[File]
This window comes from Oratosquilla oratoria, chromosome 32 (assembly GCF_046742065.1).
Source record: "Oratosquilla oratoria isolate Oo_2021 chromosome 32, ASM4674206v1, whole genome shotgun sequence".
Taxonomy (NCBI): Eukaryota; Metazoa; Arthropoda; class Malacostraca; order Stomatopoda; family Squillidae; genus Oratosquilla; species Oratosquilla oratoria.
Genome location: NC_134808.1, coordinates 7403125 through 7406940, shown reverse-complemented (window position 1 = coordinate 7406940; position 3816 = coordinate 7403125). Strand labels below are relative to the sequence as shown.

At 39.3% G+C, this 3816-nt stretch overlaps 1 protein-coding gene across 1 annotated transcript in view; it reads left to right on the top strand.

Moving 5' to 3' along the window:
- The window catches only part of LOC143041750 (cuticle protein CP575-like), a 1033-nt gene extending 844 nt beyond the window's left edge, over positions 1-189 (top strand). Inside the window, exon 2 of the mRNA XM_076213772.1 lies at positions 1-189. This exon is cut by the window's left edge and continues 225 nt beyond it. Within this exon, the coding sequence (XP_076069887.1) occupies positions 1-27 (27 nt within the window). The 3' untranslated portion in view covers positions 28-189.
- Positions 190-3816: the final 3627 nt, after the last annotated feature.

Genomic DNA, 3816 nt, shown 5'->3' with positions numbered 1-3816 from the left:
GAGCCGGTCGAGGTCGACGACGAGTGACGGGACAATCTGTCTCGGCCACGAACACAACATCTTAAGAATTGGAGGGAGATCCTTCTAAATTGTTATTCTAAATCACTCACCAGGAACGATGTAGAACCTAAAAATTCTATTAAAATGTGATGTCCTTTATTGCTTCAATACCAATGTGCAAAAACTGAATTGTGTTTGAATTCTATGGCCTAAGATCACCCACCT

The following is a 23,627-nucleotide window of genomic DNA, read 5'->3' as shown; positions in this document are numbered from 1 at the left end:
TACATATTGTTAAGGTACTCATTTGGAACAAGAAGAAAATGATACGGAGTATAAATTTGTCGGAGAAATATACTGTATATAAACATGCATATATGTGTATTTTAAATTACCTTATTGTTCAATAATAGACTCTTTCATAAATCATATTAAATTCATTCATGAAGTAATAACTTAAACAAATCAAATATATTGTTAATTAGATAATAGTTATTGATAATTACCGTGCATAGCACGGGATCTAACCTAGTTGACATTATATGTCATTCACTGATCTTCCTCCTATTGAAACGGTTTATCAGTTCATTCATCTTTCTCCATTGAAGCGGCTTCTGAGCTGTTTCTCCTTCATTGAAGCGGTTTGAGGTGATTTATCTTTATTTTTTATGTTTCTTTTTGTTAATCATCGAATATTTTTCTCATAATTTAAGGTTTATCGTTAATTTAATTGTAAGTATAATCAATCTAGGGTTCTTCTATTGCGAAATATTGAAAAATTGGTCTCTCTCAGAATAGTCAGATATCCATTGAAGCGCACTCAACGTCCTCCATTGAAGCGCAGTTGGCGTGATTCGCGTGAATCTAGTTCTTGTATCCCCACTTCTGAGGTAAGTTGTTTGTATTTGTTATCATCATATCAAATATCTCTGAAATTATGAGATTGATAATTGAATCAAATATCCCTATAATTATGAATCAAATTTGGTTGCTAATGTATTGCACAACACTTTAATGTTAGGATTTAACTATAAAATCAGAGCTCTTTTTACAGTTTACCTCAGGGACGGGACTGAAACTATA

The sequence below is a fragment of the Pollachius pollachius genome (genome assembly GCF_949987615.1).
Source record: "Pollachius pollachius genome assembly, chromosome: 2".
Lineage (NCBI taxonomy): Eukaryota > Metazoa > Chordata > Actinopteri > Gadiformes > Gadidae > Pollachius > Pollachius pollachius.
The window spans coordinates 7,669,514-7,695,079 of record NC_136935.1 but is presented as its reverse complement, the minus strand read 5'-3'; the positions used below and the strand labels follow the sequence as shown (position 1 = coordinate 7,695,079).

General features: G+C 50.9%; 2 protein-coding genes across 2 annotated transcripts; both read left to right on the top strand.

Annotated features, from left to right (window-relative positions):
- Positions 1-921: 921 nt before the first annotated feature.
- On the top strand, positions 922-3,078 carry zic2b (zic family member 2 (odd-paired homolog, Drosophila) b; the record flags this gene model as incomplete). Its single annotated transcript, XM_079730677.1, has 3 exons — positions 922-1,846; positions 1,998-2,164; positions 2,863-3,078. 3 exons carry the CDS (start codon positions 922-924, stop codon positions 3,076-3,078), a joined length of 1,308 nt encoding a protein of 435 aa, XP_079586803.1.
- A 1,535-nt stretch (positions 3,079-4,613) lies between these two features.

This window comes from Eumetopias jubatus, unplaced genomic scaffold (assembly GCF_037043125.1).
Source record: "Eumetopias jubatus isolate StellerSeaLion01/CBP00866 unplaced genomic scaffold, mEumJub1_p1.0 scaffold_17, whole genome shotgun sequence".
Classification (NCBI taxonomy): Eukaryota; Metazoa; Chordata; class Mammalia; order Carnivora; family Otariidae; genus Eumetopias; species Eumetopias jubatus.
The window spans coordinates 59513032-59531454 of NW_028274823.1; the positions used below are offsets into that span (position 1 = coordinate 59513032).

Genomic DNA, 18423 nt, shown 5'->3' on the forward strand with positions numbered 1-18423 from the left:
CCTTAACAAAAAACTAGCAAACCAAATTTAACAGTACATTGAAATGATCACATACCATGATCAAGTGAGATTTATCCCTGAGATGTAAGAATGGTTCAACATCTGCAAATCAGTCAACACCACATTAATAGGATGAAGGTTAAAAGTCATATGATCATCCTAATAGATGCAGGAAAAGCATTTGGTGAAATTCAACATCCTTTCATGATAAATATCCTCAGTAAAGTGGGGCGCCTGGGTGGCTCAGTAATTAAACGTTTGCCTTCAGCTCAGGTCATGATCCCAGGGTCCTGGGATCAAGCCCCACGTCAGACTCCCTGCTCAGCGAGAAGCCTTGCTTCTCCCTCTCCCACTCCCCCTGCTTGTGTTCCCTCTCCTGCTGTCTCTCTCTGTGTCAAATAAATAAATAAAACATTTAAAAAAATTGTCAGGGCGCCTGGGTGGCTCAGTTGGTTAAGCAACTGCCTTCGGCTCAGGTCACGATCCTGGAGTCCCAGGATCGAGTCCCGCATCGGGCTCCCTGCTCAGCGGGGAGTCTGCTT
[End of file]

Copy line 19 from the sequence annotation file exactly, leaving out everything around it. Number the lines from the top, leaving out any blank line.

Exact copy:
- Positions 1-921: 921 nt before the first annotated feature.